Personally, I'd love there to be more discussion of, and enthusiasm for, great coffee. There's a whole class of extremely meticulously processed and very expensive central american coffees that basically seem not to have any real market near me, but they are coffees that I really enjoy and would like to see around more. But I don't think that consumers are really interested in paying geisha prices for a washed pacas, even if it has more body and more aroma.

That's sort of just looking at the quality and the marketing aspect of it, but it sort of does boil down to roasters having an argument of "why would I do more than the minimum if I'm not going to be able to command a premium for it"?
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#6: Post by false1001 »

Are wine and coffee really that much different?

At your local grocery store a middlebrow bag of beans will cost about $8-12. A middlebrow bottle of wine will cost anywhere from $9-16. Some people will be satisfied with Folgers at $6 for a tub, and some people will be satisfied with a bottle of Barefoot at $5 a bottle. Further, in both markets there are business savvy hucksters happy to fleece those with more money than sense for 2-3x the middlebrow price for swill, and both markets have extreme price elasticity with large portions being lemon markets as well.

I think the two main differences are 1) Coffee is generally produced by the global south with all of the connotations that come with that, while wine has generally been produced by the economic and landed elite with all of the connotations that come with that. You don't even have to be an -ist, or delve deep into the -isms to understand that one of those things will command a generally higher price in the market.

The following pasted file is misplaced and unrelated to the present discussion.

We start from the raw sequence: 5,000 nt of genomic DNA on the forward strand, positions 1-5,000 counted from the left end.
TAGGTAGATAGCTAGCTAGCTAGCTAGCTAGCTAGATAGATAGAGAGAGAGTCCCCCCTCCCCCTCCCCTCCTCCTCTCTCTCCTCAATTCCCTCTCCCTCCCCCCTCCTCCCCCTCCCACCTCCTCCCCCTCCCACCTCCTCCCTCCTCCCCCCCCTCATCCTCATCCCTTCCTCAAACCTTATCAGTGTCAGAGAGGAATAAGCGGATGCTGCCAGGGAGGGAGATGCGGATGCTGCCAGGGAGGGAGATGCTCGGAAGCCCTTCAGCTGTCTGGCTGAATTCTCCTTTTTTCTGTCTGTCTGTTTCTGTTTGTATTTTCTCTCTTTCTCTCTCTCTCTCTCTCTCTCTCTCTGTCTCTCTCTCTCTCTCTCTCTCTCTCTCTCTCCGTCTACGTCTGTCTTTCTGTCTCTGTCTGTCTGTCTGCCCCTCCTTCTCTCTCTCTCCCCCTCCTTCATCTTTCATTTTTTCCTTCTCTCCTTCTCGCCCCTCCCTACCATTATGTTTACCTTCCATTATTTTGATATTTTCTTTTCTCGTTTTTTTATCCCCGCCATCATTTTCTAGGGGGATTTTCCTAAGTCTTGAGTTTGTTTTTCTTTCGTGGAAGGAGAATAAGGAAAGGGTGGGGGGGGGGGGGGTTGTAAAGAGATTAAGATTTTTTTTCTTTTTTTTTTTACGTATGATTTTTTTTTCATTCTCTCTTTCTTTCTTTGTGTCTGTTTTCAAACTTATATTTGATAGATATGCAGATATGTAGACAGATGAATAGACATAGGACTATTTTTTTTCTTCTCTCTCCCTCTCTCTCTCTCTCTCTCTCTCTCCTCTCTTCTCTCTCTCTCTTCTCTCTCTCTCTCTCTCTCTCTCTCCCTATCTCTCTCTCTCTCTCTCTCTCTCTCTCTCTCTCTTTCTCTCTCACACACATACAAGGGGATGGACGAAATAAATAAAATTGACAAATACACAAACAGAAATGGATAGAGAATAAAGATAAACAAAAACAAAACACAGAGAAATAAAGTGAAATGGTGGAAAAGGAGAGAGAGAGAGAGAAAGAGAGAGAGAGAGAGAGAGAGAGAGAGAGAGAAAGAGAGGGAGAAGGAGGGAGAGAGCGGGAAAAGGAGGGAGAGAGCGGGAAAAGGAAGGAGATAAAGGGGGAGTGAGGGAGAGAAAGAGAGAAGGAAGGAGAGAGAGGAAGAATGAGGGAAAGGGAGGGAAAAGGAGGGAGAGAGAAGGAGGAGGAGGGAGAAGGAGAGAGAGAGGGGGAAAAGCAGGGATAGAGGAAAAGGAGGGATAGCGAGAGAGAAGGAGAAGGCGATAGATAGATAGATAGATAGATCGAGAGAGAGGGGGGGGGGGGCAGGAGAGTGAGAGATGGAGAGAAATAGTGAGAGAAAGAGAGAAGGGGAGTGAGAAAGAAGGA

and 2) The art of making truly tasty, high quality, objectively good coffee is extremely nascent and still relatively involved. Maybe 30-40 years old? Whereas wine has been "good" for hundreds of years, if not thousands. We're fighting against millennia of engrained preconceptions. That's not going to be an easy task, and a big reason why the upper end of coffee isn't as well developed or appreciated as the upper end of wine.

I think beyond the differences in markets, coffee preparation and consumption needs to be "democratized" in a way. It's extremely expensive to make high quality (or even just consistently tasty) coffee, especially espresso. At bare minimum, we're talking $100 for a grinder, $10 for a scale, and $30 for a pourover setup. Plus beans! If you want to enjoy a delicious, award winning wine you can spend half that on a bottle and some solo cups. Espresso is even worse, bare minimum $1k+ to get anything close to a repeatable setup that produces tasty coffee. Yes, the coffee setup pays for itself over time but the rational consumer is more of a myth than fact, and in today's economic environment large upfront costs are harder and harder for the average person to justify.


#7: Post by false1001 »